Old Firms and New Export Flows: Does Experience Increase Survival?
|dc.date.copyright||2019 the Authors||en_US|
|dc.description.abstract||In this paper we present new empirical evidence on the relationship between exporting experience and the duration of export relationships at the firm-product-destination level. Our starting hypothesis that more experienced exporters would have longer lived product-market trade relationships is quite strongly rejected in baseline specifications. However,we find that when we introduce interaction effects between experience and product scope and also between experience and similarity to the firm's core export product, our results change considerably. These findings suggest that at some level of experience as an exporter there is a decline in the marginal return on the positive effects on survival of product diversification and proximity. We suggest that this is evidence that more experienced firms launch product-destination pairs further away from their core competence and/or into more risky markets which therefore increases the risk of failure of any individual product-destination pairing.||en_US|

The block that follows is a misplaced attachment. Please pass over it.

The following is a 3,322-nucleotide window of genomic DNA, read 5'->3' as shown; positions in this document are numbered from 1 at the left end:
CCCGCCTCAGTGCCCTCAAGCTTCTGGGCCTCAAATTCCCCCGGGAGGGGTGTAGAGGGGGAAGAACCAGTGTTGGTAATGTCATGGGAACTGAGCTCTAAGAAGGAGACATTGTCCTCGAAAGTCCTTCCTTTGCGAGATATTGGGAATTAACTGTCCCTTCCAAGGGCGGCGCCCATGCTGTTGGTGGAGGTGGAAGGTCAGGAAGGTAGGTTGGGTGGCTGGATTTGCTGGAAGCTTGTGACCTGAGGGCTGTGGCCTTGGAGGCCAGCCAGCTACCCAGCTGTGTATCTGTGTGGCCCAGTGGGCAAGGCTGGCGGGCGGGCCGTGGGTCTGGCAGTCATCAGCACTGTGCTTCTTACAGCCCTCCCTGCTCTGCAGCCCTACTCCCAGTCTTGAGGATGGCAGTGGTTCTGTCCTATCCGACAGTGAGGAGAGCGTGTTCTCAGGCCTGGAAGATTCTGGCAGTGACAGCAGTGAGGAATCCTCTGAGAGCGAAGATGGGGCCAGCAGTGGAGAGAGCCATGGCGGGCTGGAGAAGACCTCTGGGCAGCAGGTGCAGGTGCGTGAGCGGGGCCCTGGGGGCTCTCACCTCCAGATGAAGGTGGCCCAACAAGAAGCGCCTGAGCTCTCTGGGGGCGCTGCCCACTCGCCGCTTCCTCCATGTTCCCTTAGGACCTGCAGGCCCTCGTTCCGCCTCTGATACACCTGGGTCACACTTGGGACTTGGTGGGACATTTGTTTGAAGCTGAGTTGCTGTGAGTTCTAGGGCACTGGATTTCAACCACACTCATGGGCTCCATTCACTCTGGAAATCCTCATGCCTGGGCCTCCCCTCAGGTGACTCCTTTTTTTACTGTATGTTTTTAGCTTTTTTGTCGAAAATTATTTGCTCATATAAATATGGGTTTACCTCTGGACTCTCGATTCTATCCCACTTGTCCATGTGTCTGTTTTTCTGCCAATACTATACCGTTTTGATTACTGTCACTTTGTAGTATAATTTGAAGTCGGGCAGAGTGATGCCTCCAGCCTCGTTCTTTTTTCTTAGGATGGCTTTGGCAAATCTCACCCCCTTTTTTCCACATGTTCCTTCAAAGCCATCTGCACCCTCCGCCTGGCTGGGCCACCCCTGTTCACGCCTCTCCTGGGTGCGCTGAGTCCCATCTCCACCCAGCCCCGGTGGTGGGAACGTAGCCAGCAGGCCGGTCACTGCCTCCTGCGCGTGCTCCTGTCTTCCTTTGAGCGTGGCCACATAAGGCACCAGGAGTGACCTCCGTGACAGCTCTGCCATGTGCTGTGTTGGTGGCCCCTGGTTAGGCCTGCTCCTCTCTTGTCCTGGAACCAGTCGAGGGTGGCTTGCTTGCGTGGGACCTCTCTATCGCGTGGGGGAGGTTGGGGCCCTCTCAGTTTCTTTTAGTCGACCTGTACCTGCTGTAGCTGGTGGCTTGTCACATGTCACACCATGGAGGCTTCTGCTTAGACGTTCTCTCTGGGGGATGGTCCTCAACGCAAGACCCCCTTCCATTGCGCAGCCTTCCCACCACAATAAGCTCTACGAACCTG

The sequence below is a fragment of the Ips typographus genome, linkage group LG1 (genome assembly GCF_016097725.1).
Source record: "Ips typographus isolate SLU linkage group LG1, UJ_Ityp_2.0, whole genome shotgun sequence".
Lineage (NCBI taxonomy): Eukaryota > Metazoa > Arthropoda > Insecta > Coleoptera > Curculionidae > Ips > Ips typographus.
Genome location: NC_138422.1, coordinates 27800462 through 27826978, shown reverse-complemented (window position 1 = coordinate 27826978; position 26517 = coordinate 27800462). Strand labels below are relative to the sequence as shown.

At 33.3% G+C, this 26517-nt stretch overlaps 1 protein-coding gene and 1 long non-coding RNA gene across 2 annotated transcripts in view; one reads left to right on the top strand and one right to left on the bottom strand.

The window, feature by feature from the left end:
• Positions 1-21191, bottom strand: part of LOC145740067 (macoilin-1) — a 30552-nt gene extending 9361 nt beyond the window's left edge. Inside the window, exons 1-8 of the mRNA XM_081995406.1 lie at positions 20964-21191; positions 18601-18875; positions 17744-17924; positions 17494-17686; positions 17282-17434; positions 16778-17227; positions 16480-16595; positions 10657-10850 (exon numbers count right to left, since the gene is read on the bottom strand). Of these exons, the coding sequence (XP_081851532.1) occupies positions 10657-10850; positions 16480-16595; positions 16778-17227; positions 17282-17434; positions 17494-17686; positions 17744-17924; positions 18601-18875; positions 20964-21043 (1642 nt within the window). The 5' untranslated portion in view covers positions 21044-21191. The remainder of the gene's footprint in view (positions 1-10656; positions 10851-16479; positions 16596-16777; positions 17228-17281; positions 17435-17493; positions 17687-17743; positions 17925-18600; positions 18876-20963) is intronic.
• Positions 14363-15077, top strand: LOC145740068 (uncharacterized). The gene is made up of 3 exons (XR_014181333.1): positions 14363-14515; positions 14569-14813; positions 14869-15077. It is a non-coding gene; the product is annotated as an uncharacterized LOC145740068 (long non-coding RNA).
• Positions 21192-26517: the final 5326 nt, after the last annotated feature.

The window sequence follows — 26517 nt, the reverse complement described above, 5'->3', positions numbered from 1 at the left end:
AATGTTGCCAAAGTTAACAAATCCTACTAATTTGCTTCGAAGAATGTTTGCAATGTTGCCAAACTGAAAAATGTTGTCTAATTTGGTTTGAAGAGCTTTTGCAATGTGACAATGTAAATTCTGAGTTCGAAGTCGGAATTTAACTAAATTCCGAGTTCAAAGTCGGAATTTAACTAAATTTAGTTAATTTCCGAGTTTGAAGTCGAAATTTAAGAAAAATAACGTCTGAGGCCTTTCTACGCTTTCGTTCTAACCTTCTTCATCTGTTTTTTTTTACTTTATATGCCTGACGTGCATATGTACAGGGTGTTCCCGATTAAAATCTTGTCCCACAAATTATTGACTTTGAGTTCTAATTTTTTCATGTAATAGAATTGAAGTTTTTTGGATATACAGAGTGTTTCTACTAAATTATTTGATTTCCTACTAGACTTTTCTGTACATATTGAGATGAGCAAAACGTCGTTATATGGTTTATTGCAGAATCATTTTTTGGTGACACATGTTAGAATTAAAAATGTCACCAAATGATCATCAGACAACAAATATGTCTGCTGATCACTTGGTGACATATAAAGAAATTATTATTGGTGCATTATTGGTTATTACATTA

|dc.publisher||University College Dublin. School of Economics||en_US|
|dc.relation.ispartofseries||UCD Centre for Economic Research Working Paper Series||en_US|
|dc.subject||Duration of trade||en_US|
|dc.title||Old Firms and New Export Flows: Does Experience Increase Survival?||en_US|
|dc.status||Not peer reviewed||en_US|
|Appears in Collections:||Economics Working Papers & Policy Papers|
This item is available under the Attribution-NonCommercial-NoDerivs 3.0 Ireland. No item may be reproduced for commercial purposes. For other possible restrictions on use please refer to the publisher's URL where this is made available, or to notes contained in the item itself. Other terms may apply.